Friday, October 25, 2013


Too Many Graduate Students?

Richard Mulcaster (1531-1611), Positions Wherin Those Primitive Circumstances be Examined, Which are Necessarie for the Training vp of Children (London: Thomas Vautrollier, 1581), p. 134 (Chapter 36):
For the rowmes which are to be supplyed by learning being within number, if they that are to supply them, grow on beyound number, how can yt be but too great a burden for any state to beare? To haue so many gaping for preferment, as no goulfe hath stoore enough to suffise, and to let them rome helpeles, whom nothing else can helpe, how can it be but that such shifters must needes shake the verie strongest piller in that state where they liue, and loyter without liuing? which needeles superfluitie fleeting without seat, what ill can it but breede?
rowmes: rooms. See Oxford English Dictionary, s.v. room, sense 10.a: "An office, function, appointment; a post, situation, employment." According to the OED, this meaning is "[e]specially common in the 16th cent."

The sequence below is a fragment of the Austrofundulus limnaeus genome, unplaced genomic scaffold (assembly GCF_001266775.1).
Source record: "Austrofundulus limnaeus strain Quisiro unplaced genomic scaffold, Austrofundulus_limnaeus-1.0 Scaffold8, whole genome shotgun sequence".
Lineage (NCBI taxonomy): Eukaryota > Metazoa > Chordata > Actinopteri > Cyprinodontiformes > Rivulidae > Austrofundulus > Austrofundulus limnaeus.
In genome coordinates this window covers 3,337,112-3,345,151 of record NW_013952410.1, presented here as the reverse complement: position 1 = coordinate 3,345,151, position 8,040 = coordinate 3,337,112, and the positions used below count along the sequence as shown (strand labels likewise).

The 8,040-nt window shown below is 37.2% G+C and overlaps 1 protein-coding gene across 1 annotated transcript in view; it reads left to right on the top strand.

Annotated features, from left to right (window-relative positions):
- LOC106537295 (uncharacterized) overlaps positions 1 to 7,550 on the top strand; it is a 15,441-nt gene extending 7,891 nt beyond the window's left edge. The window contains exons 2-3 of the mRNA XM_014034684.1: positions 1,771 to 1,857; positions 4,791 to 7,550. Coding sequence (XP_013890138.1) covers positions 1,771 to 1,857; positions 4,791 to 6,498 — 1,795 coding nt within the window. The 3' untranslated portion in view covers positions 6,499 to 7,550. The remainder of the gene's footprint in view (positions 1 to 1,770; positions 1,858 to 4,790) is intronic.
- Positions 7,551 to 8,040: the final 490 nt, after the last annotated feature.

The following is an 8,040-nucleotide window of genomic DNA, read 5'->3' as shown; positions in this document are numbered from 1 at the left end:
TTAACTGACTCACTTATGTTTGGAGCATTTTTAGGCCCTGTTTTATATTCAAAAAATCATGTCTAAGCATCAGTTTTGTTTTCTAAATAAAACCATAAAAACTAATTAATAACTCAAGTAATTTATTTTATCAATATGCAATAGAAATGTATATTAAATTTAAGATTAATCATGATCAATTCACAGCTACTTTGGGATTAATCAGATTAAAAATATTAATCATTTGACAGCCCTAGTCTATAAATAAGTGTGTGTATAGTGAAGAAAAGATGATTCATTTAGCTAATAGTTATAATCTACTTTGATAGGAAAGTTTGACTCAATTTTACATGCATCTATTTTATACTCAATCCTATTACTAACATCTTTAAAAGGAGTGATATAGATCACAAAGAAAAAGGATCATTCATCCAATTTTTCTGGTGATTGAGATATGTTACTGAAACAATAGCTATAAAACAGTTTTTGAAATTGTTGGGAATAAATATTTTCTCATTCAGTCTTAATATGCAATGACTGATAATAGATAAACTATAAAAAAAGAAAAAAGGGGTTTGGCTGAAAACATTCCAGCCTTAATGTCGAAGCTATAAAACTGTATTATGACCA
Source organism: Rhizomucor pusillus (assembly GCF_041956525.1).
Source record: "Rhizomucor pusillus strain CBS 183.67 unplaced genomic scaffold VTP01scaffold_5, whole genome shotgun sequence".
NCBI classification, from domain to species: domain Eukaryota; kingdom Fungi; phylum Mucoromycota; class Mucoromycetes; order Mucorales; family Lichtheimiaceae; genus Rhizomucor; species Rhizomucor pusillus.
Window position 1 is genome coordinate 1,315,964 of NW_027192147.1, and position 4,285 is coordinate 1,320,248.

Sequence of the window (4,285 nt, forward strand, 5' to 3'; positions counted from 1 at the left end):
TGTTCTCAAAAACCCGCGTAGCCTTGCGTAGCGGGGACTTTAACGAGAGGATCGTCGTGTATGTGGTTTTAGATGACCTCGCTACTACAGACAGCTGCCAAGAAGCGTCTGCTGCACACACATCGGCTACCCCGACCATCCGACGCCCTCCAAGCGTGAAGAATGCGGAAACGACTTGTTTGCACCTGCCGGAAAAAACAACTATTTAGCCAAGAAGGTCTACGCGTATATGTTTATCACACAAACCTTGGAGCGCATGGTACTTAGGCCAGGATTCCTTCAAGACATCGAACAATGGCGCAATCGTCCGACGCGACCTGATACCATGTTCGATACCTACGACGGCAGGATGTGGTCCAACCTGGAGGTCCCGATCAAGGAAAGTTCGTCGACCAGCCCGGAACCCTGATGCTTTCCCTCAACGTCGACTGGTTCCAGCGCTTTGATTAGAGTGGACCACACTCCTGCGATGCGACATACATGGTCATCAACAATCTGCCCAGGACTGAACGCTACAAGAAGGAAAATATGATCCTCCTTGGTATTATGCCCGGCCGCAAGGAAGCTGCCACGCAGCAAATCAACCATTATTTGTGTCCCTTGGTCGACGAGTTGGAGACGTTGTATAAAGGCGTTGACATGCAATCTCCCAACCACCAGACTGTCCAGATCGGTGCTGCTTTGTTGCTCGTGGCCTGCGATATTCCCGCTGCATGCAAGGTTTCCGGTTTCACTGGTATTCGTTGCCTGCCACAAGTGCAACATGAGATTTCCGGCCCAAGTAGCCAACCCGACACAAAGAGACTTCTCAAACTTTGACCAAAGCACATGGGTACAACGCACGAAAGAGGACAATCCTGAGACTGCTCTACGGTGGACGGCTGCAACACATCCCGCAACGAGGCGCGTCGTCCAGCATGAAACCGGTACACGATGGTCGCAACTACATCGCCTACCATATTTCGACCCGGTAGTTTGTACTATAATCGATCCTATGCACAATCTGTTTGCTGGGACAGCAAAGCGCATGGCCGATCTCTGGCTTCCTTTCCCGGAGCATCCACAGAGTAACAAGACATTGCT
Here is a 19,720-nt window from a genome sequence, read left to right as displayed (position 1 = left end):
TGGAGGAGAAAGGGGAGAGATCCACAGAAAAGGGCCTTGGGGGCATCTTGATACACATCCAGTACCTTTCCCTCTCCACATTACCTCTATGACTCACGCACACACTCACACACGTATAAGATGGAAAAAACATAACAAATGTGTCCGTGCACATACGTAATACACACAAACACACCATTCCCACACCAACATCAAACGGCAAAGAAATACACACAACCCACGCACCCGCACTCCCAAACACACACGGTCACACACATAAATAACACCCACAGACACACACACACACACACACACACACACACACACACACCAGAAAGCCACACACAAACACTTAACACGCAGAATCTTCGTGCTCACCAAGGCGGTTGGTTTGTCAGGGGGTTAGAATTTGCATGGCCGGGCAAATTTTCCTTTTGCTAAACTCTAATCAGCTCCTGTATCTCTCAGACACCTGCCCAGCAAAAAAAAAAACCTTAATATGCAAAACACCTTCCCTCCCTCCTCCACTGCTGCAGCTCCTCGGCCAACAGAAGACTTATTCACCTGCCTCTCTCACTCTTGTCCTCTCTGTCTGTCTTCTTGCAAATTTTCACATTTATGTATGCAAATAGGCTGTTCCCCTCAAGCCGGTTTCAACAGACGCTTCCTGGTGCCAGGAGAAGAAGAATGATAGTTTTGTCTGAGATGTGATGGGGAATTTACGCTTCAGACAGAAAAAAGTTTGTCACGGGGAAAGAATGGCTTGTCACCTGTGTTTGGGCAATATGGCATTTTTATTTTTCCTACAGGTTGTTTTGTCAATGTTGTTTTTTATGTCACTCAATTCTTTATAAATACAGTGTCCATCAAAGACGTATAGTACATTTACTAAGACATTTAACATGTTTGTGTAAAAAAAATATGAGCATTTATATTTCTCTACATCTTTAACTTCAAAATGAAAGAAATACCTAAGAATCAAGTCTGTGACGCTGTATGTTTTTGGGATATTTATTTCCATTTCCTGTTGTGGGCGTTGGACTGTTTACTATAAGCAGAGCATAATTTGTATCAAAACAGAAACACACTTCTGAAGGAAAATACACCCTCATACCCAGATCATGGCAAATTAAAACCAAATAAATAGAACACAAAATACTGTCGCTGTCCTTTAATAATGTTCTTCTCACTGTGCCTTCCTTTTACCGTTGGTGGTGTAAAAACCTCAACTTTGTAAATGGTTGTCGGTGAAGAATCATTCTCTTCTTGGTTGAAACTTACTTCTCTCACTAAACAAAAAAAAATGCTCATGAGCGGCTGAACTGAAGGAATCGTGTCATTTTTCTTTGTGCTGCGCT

rome: roam
shifters: OED s.v. shifter, sense 3.a: "One who resorts to petty shifts or tricks, or who practises artifice; an idle, thriftless fellow; a trickster, cozener, etc."

Id., p. 143 (Chapter 37):
I dare not venture to allow so many the latin tungue nor any other language, vnlesse it be in cases, where their trades be knowne, and those toungues be founde to be necessarie for them. For all the feare is, though it be more then feare, where it still falleth out so, least hauing such benefits of schole, they will not be content with the state which is for them, but bycause they have some petie smak of their booke, they will thinke any state be it neuer so high to be low ynough for them.
least: lest
petie: petty, small
smak: smack, "A slight or superficial knowledge; a smattering" (OED, sense 3.b)

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